How Does Competition Affect Exploration vs. Exploitation? A Tale of Two Recommendation Algorithms
60 Pages Posted: 24 Jan 2021 Last revised: 13 Dec 2022
Date Written: December 12, 2022
Through repeated interactions, firms today refine their understanding of individual users' preferences adaptively for personalization. In this paper, we use a continuous-time bandit model to analyze firms that recommend content to multi-homing consumers, a representative setting for strategic learning of consumer preferences to maximize lifetime value. In both monopoly and duopoly settings, we compare a forward-looking recommendation algorithm that balances exploration and exploitation to a myopic algorithm that only maximizes the quality of the next recommendation. Our analysis shows that compared to a monopoly, firms competing for users' attention focus more on exploitation than exploration. When users are impatient, competition decreases the return from developing a forward-looking algorithm. In contrast, development of a forward-looking algorithm may hurt users under monopoly but always benefits users under competition. Competing firms' decisions to invest in a forward-looking algorithm can create a prisoner's dilemma. Our results have implications for AI adoption as well as for policy makers on the effect of market power on innovation and consumer welfare.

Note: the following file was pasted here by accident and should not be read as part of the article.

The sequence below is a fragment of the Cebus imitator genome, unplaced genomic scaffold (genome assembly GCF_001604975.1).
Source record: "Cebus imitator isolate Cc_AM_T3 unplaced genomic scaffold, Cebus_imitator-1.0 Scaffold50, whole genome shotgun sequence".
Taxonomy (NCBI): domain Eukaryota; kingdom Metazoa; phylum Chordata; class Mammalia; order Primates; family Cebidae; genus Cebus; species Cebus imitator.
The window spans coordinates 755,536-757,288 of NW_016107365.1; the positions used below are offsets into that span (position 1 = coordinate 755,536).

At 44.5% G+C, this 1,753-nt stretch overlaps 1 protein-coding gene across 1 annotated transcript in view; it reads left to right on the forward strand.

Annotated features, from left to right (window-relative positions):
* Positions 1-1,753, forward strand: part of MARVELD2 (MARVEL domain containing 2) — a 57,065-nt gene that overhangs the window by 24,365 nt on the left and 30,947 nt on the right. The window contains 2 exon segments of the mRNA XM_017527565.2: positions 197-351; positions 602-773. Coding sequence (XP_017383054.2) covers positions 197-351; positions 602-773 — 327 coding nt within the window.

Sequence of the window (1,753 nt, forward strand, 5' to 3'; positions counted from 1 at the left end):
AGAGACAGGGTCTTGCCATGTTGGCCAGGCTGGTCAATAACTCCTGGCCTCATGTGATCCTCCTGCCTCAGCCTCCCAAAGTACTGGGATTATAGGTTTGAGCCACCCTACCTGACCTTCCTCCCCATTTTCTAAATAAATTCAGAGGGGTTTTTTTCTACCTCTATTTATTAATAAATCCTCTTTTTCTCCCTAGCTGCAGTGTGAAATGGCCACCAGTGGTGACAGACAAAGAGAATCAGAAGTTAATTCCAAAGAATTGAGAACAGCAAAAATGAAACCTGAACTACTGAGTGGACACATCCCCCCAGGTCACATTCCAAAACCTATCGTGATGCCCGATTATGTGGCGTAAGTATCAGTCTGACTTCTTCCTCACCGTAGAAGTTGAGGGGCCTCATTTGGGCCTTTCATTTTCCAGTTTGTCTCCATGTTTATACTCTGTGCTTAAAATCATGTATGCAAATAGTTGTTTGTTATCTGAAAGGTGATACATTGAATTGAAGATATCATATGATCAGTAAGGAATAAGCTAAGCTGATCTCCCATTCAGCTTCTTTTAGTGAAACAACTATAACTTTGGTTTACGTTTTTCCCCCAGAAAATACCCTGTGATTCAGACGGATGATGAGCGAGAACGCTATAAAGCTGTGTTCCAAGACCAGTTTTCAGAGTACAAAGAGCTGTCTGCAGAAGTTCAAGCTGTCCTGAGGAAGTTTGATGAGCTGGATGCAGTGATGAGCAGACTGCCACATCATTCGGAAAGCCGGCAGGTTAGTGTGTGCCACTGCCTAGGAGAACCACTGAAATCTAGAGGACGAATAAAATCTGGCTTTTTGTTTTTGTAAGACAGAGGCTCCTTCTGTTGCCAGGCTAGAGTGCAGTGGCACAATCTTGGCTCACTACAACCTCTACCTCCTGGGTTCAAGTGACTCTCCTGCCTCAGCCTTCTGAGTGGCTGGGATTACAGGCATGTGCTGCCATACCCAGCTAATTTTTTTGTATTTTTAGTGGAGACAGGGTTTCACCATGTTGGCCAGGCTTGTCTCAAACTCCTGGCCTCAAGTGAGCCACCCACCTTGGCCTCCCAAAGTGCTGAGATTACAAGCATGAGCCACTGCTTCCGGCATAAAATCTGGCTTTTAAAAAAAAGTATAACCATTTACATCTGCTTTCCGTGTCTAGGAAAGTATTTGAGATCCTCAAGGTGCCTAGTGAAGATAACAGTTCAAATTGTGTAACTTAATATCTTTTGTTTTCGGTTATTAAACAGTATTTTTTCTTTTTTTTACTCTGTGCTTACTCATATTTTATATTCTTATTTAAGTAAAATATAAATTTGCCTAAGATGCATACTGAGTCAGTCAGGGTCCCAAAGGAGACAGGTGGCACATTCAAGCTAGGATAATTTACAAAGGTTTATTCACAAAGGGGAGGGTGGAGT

Keywords: AI, multi-agent bandit, recommendation algorithm, innovation, competition, reinforcement learning, experimentation, CLV, value of learning, forward-looking optimization
JEL Classification: C73, D40, D83, L10, M31
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